- Joint Stretches – performing simple and gentle stretching of your foot and ankle is a great way to help increase the range of motion and relieving stiff joints. This can help increase your joint mobility and help minimize pain when performing daily tasks.
- Cardio – high-impact cardio exercising has great health benefits. However, high-impact exercising such as running or high-impact sports can increase the risk of further joint destruction and should not be the primary exercise performed. Therefore, low-impact cardio exercises such as walking, swimming, cycling, or yoga can provide pain relief by increasing joint mobility and overall exercise tolerance.
If you have concerns about your foot arthritis and want to get a handle on it, do not hesitate to schedule an appointment with Dr. Gary N. Friedlander or Dr. Jay C. Larson at Sole Foot and Ankle Specialists in Glendale, Arizona. We will explain all your treatment and exercise options to available to you to help improve your foot health and properly handle your foot arthritis.
Arizona is known for having intensely hot days in the summer and people look for ways to cool down. Most often, they choose to head out to their local swimming pool to spend quality relaxing time with the family and enjoy their summer days. This can be a great idea for you and your family’s health due to the many positive health benefits swimming brings, including foot health. However, there are also several health concerns to be aware about and prevent.
Health Benefits of Swimming
Moving about and being active is one of the best things a person can do to for their body. However, it is understandable that sometimes being on your feet all day and walking from place to place can lead to unbearable foot and leg pain; this makes it difficult to engage in many activities. Going for a swim is a great alternative due to many health benefits it employs, especially if it is difficult to participate in other activities. The following are some of the health benefits to swimming:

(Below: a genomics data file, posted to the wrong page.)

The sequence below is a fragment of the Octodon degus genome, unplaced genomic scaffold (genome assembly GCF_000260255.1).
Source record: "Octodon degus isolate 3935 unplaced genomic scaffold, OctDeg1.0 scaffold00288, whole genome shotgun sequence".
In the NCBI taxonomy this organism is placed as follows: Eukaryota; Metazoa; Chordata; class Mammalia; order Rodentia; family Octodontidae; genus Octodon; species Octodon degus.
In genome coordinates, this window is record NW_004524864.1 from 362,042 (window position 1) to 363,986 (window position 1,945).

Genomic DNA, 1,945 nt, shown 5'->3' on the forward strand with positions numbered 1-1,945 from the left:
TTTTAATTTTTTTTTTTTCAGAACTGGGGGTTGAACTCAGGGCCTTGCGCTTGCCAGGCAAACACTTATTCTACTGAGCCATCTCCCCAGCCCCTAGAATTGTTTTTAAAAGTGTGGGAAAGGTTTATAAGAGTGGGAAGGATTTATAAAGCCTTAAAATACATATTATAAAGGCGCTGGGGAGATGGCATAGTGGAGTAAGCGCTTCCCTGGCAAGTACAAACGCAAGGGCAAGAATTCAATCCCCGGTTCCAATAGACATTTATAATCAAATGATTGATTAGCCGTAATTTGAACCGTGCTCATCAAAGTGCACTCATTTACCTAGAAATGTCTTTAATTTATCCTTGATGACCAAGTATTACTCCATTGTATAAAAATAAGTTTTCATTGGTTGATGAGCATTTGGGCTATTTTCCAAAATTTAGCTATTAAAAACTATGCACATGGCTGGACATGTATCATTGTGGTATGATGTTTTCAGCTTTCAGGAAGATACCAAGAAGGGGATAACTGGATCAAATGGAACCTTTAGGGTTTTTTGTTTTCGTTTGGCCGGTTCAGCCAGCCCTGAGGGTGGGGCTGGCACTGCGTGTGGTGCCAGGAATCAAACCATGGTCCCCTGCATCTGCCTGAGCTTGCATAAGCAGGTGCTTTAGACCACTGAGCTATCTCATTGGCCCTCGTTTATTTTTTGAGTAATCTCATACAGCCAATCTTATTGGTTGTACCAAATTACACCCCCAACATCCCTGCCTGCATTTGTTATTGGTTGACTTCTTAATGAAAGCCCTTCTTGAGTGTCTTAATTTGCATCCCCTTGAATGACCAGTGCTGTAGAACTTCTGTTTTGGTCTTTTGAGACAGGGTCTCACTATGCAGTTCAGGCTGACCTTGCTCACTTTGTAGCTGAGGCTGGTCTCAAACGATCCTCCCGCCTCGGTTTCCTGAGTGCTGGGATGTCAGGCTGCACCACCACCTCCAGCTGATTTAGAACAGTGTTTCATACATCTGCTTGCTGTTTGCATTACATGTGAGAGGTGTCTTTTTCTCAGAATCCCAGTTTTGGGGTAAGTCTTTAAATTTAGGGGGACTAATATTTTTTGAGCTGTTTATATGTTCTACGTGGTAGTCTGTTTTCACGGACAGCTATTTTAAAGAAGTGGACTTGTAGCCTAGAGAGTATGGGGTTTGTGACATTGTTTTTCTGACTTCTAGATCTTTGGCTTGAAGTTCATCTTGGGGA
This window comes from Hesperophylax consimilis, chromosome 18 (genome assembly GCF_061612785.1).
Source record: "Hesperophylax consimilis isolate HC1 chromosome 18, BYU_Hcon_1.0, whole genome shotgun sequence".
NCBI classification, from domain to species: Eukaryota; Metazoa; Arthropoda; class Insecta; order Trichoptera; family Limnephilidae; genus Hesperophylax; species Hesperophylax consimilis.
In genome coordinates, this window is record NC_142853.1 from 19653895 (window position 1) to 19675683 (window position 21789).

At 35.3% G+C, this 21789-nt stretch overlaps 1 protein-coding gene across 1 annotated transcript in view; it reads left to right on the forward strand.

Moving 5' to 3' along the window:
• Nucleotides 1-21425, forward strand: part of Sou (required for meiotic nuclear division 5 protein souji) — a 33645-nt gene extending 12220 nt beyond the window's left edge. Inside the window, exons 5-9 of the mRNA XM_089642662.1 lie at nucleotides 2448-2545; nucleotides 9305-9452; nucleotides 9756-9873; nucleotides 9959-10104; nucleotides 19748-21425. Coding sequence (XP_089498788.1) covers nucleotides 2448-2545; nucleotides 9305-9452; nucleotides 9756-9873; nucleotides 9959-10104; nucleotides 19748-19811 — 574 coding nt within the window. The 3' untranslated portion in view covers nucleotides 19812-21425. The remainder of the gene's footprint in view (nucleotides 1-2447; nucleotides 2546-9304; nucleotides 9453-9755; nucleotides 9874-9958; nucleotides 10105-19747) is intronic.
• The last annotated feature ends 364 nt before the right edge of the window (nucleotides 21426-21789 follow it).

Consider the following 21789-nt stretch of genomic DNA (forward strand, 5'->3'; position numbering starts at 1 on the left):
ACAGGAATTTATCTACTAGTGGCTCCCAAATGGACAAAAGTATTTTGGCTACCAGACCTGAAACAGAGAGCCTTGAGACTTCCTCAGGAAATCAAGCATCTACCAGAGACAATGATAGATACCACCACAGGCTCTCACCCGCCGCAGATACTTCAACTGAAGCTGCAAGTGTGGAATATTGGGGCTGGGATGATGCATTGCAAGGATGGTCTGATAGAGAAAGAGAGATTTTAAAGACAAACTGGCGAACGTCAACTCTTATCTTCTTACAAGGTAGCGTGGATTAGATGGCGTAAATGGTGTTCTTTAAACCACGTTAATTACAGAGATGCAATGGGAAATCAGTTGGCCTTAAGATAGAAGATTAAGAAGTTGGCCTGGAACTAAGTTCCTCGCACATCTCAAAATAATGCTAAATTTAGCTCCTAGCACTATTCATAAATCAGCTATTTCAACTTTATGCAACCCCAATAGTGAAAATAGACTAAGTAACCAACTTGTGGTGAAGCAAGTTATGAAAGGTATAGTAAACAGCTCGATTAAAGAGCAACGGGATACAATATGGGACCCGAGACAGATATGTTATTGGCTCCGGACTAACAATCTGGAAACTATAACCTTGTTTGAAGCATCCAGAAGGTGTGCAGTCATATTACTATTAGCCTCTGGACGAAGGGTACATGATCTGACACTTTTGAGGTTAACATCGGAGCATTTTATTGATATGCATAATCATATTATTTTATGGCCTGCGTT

- Relieving foot and leg aches – when compared to hiking or running, people place much less weight on their feet when casually swimming in water. This can provide pain relief to the foot and leg and help minimize inflammation.
- Improving blood circulation – being active promotes blood circulation and can sometimes be difficult. However, swimming promotes blood circulation by the working of your muscles as you tread through the water, efficiently providing blood flow back to your heart. This is very beneficial in individuals with reduced circulation, such as people with diabetes, or heart disease.
Health Concerns of Swimming
While swimming has its health benefits, there are also a few things to watch out for when deciding to go for a relaxing swim or are an avid, athletic swimmer. The following are some concerns and guides on how to take care of them:
- Excessive moisture in the skin – when people are in the water too long, excessive moisture (especially between the toes) occurs, and can lead to cracking and peeling of the skin; this makes it easy for bacterial and fungal infections to occur. To help minimize this, make sure to take breaks from the water if you spend larges amount of time there, and carefully dry your feet each time you get out.
- Muscle cramps and tendonitis – while this is not as much of a concern in casual swimming, it can occur in individuals who swim athletically, or competitively. Individuals who swim athletically often complain of cramps in their feet due to excessing pointing of their toes as they swim laps. Tendonitis can also occur due to the amount of kicking done as they swim. To help minimize this, proper stretching of the Achilles tendon, toes, and relaxation of the feet before actively engaging in swimming should be performed. Also, drinking water before and after swimming will help minimize cramps; being in water for long periods of time does not provide the hydration need compared to when you are drinking water.